Landmark Legislative Session for Colorado's Charter Schools
May 13, 2016
Thanks to the heroic work of our Democratic leaders like Representative Angela Williams and Senator Mike Johnston who were willing to take up this fight on behalf of our kids, as well as our committed network of education champions all across our great state, Colorado’s thriving public charter schools are stronger than ever.
This session we achieved important gains in access to facilities and resources for public charters, greater regulatory flexibility, and additional accountability for district authorizers. Taken together, this package of common-sense reforms helps open up new doors of opportunity for our charters schools and students and will ensure that the innovative spirit of our public charters remains alive and well in the years ahead.
- Facilities & Resources. When it comes to creating more high-quality educational options for our kids, we can’t do that without the land and buildings necessary to open new schools. That’s why we pushed for new policies that require districts to not only let charters know of any vacant or available facilities that could be used for schools, but also require districts to consider competitive bids from charters to develop that unused land or property.
This legislation also expands the Charter Capital Construction Fund program, which is used to help finance the construction of land and buildings, by another $3 million. That brings our total allocation up to $25 million for the 2016-17 school year – an exponential increase from just $7 million two years ago. Plus, school maintenance costs are now an allowable expense for these Capital Construction funds, so we can be sure our kids are learning in clean, updated classrooms and our teachers can focus on their lessons – not worry about the leak in the ceiling.
We’ve also leveled the playing field for public charters when it comes to participating in the state’s top capital construction grant programs. Now charters, just like every other kind of school, are eligible after three years to apply – as opposed to five years. These may seem like minor policy changes and technicalities, but the truth is that opening up these critical resources to our public charter schools is essential to their long-term success.
- Regulatory Flexibility. Our schools are at their best when they are free to focus on student success and student learning, rather than spending time filling out complicated and duplicative reports. To that end, we’ve secured updated policies that reduce UIP reporting requirements from once a year to once every other year for designated “performance” schools. For charter networks or charters operating on multiple campuses, they are now allowed to undergo one comprehensive financial audit. In addition, the open meetings requirement for CSI schools has changed from requiring two board members present to three.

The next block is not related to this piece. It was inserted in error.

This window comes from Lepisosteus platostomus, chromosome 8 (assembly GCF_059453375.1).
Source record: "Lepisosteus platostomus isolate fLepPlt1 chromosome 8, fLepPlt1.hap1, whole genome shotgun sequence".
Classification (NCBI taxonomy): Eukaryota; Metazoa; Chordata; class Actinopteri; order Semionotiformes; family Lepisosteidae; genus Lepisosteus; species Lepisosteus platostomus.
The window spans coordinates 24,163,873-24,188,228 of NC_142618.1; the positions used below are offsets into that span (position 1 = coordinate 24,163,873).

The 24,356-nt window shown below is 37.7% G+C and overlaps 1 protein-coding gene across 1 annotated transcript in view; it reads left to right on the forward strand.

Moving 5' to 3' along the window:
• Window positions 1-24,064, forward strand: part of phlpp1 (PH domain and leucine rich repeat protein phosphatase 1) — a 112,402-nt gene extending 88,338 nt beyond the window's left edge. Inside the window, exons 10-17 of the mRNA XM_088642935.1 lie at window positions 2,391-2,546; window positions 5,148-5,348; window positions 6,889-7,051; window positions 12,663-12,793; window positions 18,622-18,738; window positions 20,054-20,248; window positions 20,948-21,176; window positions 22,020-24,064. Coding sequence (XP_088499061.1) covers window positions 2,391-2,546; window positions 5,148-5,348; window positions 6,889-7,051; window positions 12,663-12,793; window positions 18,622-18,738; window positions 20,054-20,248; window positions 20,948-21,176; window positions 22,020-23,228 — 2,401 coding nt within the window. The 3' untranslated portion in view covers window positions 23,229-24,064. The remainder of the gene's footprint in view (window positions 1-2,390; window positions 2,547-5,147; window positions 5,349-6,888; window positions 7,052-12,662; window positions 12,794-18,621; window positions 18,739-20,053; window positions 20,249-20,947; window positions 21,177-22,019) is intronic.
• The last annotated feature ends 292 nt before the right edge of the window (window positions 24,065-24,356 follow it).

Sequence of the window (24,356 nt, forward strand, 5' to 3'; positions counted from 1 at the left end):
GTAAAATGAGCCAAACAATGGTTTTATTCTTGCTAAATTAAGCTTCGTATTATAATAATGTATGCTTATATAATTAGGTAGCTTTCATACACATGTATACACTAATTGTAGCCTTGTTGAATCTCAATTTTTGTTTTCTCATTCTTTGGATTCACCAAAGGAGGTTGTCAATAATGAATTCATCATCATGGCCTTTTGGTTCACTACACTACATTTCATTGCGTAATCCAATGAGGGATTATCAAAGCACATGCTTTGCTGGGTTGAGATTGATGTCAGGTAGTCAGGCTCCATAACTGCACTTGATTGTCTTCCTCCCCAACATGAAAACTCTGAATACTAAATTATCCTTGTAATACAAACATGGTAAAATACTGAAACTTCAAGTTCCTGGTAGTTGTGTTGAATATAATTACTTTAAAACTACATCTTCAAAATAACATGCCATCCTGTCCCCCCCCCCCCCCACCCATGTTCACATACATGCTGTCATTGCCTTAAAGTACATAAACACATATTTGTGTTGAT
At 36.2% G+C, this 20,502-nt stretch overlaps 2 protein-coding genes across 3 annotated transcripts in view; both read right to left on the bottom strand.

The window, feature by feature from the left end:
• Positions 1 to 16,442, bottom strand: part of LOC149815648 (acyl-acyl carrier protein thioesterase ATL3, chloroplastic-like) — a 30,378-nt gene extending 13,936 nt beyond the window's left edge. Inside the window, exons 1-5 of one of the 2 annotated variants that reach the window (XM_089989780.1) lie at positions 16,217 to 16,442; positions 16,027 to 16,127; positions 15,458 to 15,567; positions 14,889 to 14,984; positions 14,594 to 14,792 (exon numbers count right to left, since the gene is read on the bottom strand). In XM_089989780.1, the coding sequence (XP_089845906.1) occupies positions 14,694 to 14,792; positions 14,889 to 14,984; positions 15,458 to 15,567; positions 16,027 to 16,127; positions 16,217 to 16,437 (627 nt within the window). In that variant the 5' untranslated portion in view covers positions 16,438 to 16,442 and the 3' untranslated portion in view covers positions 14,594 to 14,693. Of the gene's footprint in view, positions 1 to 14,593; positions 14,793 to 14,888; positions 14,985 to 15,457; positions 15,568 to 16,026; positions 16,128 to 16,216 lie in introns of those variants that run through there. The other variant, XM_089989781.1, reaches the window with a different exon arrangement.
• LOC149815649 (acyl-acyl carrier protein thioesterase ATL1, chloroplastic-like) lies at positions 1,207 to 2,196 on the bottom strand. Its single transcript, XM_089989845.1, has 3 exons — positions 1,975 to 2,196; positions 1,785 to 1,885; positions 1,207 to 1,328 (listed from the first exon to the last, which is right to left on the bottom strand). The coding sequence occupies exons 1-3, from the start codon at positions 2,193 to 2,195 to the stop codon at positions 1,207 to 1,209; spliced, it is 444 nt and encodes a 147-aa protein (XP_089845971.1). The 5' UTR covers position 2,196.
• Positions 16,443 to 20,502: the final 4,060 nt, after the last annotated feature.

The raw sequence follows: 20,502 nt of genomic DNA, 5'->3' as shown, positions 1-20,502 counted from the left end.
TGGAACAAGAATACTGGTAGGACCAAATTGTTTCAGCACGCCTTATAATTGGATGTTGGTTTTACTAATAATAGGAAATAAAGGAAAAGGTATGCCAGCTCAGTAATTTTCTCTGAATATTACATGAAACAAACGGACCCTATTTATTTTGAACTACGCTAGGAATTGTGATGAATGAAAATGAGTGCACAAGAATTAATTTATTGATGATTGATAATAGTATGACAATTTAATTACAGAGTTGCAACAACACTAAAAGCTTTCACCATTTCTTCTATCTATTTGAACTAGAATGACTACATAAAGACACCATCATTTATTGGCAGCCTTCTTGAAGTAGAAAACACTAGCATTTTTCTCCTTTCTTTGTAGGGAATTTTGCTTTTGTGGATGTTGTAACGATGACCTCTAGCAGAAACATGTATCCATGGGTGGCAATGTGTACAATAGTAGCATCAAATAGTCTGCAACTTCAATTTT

Getting trapped in this sort of regulatory red tape threatens the very innovative spirit that public charters are known for, which is why streamlining the process will help ensure that our charters are adequately regulated without being overburdened or held back.
- Accountability for Authorizers. Local authorizers wield an enormous amount of power over our public charter schools. Thankfully, there are a number of fantastic authorizers across Colorado helping to nurture the growth of high-performing schools, but as it stands now, there are little to no standards for authorizers and limited recourse for charters to contest the occasional bad actor in the space. To help standardize the process and install guardrails, we pushed for expanded grounds upon which schools can challenge a district’s exclusive chartering authority (ECA). The legislation establishes common best practices for authorizers and allows for a review of any practices that might go against these agreed upon standards. It also clears up the accounting rules between district authorizers and charters to make the process more fair and transparent, so that we can be sure our students are getting the resources they’ve been promised.
These are all important policy achievements that will make a huge difference in how our charters operate and will help enable faster and more effective expansion of these high-quality options in every corner of the state. But, I would argue that our biggest win this session – and our biggest opportunity for the future – came in advancing the case for funding equity for public charters.
While we didn’t get the legislation we wanted this time around, the robust debate and tireless work of our Democratic champions on Senate Bills 187 and 188 has brought this important topic to the forefront like never before. Right now, charter students in Colorado on average receive only 80 cents on the dollar in funding compared to their traditional public school peers – largely due to unfair gaps in local funding policies. But together, we’ve laid the groundwork to advance charter school funding equity and mill sharing to combat these disparities, so that every public school student in Colorado will finally get their fair share of resources in the classroom. I look forward to building on this momentum and continuing our push for equity and common sense reforms on behalf of our students.
There’s still much more work to be done, but we can all be incredibly proud of how far we’ve come in a few short months. I cannot thank our Democratic leaders, local education advocates, and brave families enough for their continued support. It’s because of you that we’ve achieved so much – and I look forward to doubling down on this progress to ensure that every child in Colorado receives the world-class public education they deserve.
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